Students tackle community projects in moral psychology course

Students in a new moral psychology class spent the semester working with local non-profit organizations to tackle issues from migrant family justice to food insecurity to sustainable agriculture.

The 10 students in Moral Psychology in Action began the semester studying various aspects of community-engaged work and the necessity of developing partnerships to tackle the most challenging issues facing people today, said Laura Niemi, assistant professor of psychology and faculty lead for the new moral psychology minor.

“The course attracts students who want to make a difference in the world through ethical leadership and positive contributions in organizations, and who are drawn to scholarly work on psychology, ethics and morality,” she said. “They care deeply about social justice and ethics.”

The course is supported by the Kaplan Family Distinguished Faculty Fellowship program, which awards faculty for civic engagement work.

Prameela Kottapall in a red top.

Prameela Kottapalli ’23 worked with the group Justice for Migrant Families (JFMF). She was already a volunteer there, but she said this project allowed her to immerse herself in the organization’s mission. JFMF is a community organization dedicated to directly supporting and advocating for immigrants detained and previously detained at the Buffalo Federal Detention Facility.

“So much of my advocacy work over the past few years has revolved around immigrant detention. My academic pursuits also center around this — my major as a College Scholar is rooted in immigration-incarceration studies,” she said, adding that she’s a first-generation daughter of immigrants. “I’ve developed personal connections with people who JFMF supported during and post-detention, and I wanted to further integrate theory and practice by combining engagement with JFMF with the discipline of psychology and ethics.”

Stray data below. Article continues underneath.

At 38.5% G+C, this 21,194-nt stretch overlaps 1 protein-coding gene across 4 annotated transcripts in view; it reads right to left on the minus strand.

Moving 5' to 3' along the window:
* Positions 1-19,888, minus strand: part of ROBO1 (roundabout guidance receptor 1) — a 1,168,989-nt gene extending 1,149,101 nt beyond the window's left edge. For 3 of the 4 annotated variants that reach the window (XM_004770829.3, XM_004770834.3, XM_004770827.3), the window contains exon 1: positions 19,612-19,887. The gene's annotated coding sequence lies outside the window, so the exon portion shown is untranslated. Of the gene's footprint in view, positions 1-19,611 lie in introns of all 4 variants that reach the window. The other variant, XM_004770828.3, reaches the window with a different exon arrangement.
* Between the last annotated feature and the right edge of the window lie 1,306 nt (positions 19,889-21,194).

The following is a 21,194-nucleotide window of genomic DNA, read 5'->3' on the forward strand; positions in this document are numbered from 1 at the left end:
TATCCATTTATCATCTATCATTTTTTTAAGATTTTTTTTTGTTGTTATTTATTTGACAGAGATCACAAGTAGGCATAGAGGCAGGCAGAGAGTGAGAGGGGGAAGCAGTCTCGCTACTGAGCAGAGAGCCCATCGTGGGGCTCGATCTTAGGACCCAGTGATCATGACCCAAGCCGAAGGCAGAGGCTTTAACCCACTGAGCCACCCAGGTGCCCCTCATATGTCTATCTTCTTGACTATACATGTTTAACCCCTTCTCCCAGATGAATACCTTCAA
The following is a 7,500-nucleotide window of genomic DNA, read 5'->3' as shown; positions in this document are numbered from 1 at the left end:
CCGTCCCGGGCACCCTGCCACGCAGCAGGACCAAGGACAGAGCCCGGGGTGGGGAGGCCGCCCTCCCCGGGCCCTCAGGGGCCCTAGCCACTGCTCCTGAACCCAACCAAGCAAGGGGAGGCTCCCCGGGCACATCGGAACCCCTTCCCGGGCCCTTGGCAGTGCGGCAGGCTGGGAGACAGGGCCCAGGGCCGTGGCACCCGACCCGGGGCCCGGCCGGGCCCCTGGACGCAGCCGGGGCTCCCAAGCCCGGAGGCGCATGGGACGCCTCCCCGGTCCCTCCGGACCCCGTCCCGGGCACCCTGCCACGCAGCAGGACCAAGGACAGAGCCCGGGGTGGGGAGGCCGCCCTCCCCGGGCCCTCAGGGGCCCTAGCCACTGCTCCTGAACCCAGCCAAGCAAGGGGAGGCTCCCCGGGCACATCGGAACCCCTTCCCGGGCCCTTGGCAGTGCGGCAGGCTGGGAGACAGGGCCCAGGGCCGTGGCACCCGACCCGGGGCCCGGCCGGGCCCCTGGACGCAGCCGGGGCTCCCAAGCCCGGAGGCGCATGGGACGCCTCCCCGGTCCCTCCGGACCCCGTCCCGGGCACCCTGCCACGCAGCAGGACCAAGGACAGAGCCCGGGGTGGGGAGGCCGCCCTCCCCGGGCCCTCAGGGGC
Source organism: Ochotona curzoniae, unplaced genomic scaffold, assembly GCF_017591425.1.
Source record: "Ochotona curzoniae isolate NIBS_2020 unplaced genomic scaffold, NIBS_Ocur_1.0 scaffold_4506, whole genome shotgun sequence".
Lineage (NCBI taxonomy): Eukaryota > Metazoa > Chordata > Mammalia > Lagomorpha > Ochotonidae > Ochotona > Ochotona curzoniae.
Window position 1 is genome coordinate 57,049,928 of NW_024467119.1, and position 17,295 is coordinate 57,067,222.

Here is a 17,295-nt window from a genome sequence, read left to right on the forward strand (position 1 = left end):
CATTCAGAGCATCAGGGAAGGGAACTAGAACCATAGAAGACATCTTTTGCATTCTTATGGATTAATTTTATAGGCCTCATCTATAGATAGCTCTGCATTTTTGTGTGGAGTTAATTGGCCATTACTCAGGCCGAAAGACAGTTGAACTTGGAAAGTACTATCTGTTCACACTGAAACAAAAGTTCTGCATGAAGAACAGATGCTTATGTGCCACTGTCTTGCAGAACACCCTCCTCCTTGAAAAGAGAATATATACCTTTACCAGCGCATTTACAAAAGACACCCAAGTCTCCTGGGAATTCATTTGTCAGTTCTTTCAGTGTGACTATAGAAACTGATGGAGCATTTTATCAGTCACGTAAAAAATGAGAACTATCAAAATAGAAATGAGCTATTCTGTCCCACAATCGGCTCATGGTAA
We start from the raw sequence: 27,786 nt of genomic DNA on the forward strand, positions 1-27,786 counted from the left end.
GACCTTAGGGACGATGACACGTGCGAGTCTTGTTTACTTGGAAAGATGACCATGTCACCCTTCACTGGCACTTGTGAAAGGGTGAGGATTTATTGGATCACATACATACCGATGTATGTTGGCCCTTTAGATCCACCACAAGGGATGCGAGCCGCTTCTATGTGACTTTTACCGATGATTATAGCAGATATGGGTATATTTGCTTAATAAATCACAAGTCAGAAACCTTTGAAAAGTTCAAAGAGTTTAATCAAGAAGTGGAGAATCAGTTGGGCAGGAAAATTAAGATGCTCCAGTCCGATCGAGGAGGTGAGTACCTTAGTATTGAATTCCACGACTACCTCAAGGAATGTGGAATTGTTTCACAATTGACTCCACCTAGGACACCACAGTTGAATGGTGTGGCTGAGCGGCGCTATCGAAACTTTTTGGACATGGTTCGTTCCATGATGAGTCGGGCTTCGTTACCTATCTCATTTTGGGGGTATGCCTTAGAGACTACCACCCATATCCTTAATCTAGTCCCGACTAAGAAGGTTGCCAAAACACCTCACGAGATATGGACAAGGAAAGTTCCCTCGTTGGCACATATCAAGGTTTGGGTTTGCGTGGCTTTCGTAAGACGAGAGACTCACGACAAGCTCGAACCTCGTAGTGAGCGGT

Kottapalli’s project involved working closely with teams doing community outreach and executing campaigns demanding legislative change, public awareness, and accountability from U.S. Immigration and Customs Enforcement (ICE) on issues such as reinstating visitation from family members. She also conducted translation work and intermittently volunteered on JFMF’s detention hotline, communicating with people in detention about their direct needs.

“I know that I want to continue this work post-college and being able to immerse myself in it firsthand was an incredibly valuable experience,” she said.

Ade Lawrence ’22, an architecture student, chose to work with EcoVillage, a sustainable living community that also offers educational programs and events related to sustainability.

“I'm very interested in sustainable design and communities that have little impact on their surroundings,” he said. “What I find attractive about Ecovillage is the combination of multiple sustainable design techniques and a healthy community.”

raised bed garden
Ade Lawrence A raised bed at EcoVillage

He worked this semester on a project titled Edible Ithaca, a garden space in the City of Ithaca where Ecovillage members and residents can share their knowledge with the local community. They were able to locate a site, do a significant amount of research and start work on a design proposal.

“It is crucial that the knowledge and resources necessary for reaching goals for climate change mitigation are accessible and easily digested,” he said. “Ecovillage is not only an existing precedent that proves the goals are viable, but they also are genuinely interested in spreading their knowledge.”

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